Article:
Ask Five Times Why
|Risk Map||Risk Map|
|Getting Started in Agile||Getting Started|
Enquire into the reasons for each requested feature
Where the requirements are presented in the form of a solution to a problem, ask “why?” to find what problem the solution solves.
See also Five Whys – what is essentially the same technique, but applied to root cause analysis.
Ask Five Times Why (The origin of the technique is much older than suggested in wikipedia)
Spotting a requirement that is giving a solution to a problem is a bit of an art. The distinction is between what must happen to fill the goal of the user, and what is one way to make it happen. Users like to be helpful and give the solution, but if the developers accept that as a requirement, they lose flexibility and might be forced to write the system as a whole series of ‘special cases’ to implement these requirements. If the developers ask "Why?", the requirement is moved to a more abstract purpose that might have several solutions. The developers are generally better positioned to decide which of the solutions is more appropriate given what else also needs to happen.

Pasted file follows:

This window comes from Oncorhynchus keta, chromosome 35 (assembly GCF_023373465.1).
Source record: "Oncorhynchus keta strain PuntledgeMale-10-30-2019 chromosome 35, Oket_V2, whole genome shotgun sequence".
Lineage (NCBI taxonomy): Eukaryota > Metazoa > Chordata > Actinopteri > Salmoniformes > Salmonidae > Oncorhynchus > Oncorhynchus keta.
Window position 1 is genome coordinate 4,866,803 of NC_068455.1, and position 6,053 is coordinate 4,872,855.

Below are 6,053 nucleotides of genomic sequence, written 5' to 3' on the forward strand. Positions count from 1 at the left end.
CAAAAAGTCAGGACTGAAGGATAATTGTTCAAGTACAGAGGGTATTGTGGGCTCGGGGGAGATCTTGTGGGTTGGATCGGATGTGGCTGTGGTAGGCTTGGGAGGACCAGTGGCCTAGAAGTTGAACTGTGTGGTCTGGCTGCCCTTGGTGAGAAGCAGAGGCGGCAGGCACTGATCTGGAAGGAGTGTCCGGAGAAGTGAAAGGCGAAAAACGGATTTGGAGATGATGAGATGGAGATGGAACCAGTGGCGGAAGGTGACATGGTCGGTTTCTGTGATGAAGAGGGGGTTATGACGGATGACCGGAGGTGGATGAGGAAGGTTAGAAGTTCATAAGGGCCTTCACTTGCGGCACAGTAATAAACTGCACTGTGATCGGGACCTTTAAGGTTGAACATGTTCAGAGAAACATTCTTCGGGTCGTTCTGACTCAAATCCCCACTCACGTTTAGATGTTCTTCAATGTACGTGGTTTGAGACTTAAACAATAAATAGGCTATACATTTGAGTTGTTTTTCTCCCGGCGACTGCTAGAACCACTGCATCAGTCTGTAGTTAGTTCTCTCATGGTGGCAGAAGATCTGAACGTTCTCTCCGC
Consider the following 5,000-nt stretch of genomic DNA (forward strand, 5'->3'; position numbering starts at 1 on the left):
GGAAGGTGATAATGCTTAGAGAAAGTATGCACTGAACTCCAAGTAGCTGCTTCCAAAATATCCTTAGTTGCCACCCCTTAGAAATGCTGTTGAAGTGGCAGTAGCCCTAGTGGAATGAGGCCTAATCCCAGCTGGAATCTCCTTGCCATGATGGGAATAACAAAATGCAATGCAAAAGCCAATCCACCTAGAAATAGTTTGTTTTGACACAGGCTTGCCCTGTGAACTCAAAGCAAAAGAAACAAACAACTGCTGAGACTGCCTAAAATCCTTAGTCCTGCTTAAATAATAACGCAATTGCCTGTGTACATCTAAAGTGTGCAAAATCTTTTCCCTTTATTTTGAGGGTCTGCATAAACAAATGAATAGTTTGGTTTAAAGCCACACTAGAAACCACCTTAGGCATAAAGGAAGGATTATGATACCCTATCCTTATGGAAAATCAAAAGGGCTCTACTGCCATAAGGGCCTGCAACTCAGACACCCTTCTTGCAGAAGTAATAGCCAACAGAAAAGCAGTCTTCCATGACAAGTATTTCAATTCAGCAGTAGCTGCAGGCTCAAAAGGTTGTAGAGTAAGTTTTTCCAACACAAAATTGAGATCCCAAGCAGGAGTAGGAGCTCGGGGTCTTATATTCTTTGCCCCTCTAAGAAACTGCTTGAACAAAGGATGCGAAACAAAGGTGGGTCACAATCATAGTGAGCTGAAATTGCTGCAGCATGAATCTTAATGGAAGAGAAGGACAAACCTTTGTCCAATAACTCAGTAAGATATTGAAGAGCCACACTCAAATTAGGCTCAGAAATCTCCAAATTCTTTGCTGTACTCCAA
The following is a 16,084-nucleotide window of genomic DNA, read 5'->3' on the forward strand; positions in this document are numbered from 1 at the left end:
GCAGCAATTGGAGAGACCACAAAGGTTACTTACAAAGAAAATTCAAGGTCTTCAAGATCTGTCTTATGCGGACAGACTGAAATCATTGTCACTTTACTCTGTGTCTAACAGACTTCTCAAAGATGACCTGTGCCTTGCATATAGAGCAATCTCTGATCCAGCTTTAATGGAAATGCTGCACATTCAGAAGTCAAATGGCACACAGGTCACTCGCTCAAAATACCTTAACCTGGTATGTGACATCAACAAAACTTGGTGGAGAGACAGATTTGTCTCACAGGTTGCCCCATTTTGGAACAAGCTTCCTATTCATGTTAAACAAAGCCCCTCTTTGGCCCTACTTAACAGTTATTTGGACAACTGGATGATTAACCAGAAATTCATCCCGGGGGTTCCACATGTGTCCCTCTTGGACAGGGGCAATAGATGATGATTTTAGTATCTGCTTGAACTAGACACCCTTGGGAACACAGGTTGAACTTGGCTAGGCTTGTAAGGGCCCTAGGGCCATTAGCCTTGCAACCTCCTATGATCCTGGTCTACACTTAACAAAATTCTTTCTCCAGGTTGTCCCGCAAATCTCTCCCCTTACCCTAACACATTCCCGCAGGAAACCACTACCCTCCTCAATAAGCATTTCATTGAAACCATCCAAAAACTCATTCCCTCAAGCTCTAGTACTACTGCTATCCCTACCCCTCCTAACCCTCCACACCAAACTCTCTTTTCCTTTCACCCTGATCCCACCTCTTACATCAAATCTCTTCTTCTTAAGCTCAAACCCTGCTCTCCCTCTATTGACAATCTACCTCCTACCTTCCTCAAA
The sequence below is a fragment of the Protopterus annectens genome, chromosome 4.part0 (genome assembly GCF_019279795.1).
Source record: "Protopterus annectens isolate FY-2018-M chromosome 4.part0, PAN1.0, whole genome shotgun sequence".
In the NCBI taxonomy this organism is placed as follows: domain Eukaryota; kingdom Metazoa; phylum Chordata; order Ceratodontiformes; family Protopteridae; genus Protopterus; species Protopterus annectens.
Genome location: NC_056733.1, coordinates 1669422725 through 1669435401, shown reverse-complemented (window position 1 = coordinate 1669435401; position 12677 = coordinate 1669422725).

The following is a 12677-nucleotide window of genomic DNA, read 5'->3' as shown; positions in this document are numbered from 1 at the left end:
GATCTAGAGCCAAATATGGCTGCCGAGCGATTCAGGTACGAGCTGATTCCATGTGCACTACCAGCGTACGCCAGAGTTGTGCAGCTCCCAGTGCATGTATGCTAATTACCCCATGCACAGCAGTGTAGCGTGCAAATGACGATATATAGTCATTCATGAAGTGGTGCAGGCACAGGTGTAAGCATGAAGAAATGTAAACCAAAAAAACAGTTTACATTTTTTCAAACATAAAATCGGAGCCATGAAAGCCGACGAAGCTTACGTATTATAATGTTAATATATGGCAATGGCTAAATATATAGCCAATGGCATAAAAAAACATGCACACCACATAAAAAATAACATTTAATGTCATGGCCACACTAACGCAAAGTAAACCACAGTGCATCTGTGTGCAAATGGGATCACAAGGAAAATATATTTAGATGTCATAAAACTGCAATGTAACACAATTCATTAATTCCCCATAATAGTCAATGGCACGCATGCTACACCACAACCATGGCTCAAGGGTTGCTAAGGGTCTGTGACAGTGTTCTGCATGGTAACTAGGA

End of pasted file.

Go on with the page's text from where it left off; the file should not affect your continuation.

Where users are permitted to give specific ‘solution’ requirements is when describing how they want to interact with the system. This desired interaction is often captured in the form of a scripted dialog known as a Use Case. Yet even here the "Requirements" should be open to negotiation. As one observer said, "It is surprising how many requirements turn out not to be required once the price tag is known"
This practice is also, and more commonly, used in Root Cause Analysis (see Five Whys) , to delve into the root causes of why things happened as they did.
- Agile Requirements Challenge #7. Project Stakeholders Prescribe Technology Solutions